Sustainable Development Goals or Global Goals: What is in a name?

Published By UNNGOF |  October 8, 2015

“A rose by any other name would smell as sweet” is a frequently referenced part of William Shakespeare’s play Romeo and Juliet, in which Juliet seems to argue that it does not matter that Romeo is from her rival’s house of Montague, that is, that he is named “Montague.”

In effect the argument seemed to be that the name did not matter.  But we all know that names matter – that is why we struggle to get good names for our children, ensure that our names are spelt correctly and pronounced correctly.  Names are important to people because names have power and names define everything.  Names are more than a bunch of letters grouped together to sound pleasant to the ear. Names are more than a convenient way of allowing people to talk to each other. Names define our origins and give us an identity.  Usually the biggest insult to anyone is to name them differently or conveniently without their consent.

On 26th September 2015, the United National General Assembly chaired by our own President Museveni passed the Sustainable Development Goals.  This was after a two years of an intensive process of negotiating the nature, character, scope and detail of the next 15 year development agenda – with the last year of the United Nations General Assembly chaired by Hon. Sam Kuteesa – Minister of Foreign Affairs.  The world community then agreed that the next goal agenda should be about sustainable development and Sustainable Development Goals (SDGs) should replace the Millennium Development Goals (MDGs).  Since the MDGs were very much about the era – the millennium – it was clear that the next agenda should be about a result – sustainability.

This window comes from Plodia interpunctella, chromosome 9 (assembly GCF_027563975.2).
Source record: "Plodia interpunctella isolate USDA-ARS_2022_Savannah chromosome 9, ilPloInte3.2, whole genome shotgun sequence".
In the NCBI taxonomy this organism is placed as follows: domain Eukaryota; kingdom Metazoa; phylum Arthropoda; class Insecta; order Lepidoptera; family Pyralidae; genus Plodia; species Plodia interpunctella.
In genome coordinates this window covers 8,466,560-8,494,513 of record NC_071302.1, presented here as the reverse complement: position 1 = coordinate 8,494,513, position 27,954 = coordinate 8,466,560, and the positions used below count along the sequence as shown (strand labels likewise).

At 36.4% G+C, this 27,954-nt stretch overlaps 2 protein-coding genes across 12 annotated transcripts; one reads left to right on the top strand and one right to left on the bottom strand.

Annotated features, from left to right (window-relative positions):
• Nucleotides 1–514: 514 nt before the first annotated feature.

But before the ink even dried, the Sustainable Development Goals have been renamed by a private company.  The name Global Goals is being used – with the argument that this makes them easier to remember and to share.  I think this is an assault on the Post 2015 process in which several citizen groups and public institutions and governments participated and agreed on a name.  The quick renaming and declaration that ‘Sustainable Development Goals’ is complicated and hard to understand and we should talk about Global Goals for sustainable development is worrying to say the least.

All practitioners should appreciate that that simplification that aids communication experts – is good but a misrepresentation of a global agreement.  Stakeholders in this process spent over 5 years in this post 2015 process trying to agree and come up with a set of Sustainable Development Goals.  We should continue to call the new goals Sustainable Development Goals and not be quickly taken over by the new marketing façade of Global Goals – which is about substituting one of the most important words that have been introduced in international development – which is the word – ‘sustainable’ – by the word ‘global’.  The word ‘global’ is about ‘territory’ – the word ‘sustainable’ is about ‘result’. What the world needs to focus its eyes on is not the ‘territory’ because indeed that is a given, what we need to focus on is the ‘result’ – which is a sustainable world – our mother earth – which we should love and care for dearly so that our children’s children are able to enjoy this world.  How can we start de-campaigning the word sustainable now?!

We should be looking for ways of communicating that powerful message to the whole world and not looking for quick ways of explaining it away.  I know that in my local language – Luganda – we have a phrase that explains something that is sustainable.  I also think we need to ensure that we do not create – a ‘them’ and ‘us’ dichotomy – saying that the people in the villages may not understand something and therefore ‘we’ need to simply for ‘them’ and then ‘we’ who understand complex terms use these words in some complex way.  While this is an interesting argument but it reinforces the inequality that we all agreed that we should challenge and combat within the new global agenda.

Leaving no one behind would mean that even our language should not leave anyone behind and I hope we can do well to remember that – that is our minimum commitment to humanity in the post 2015 process.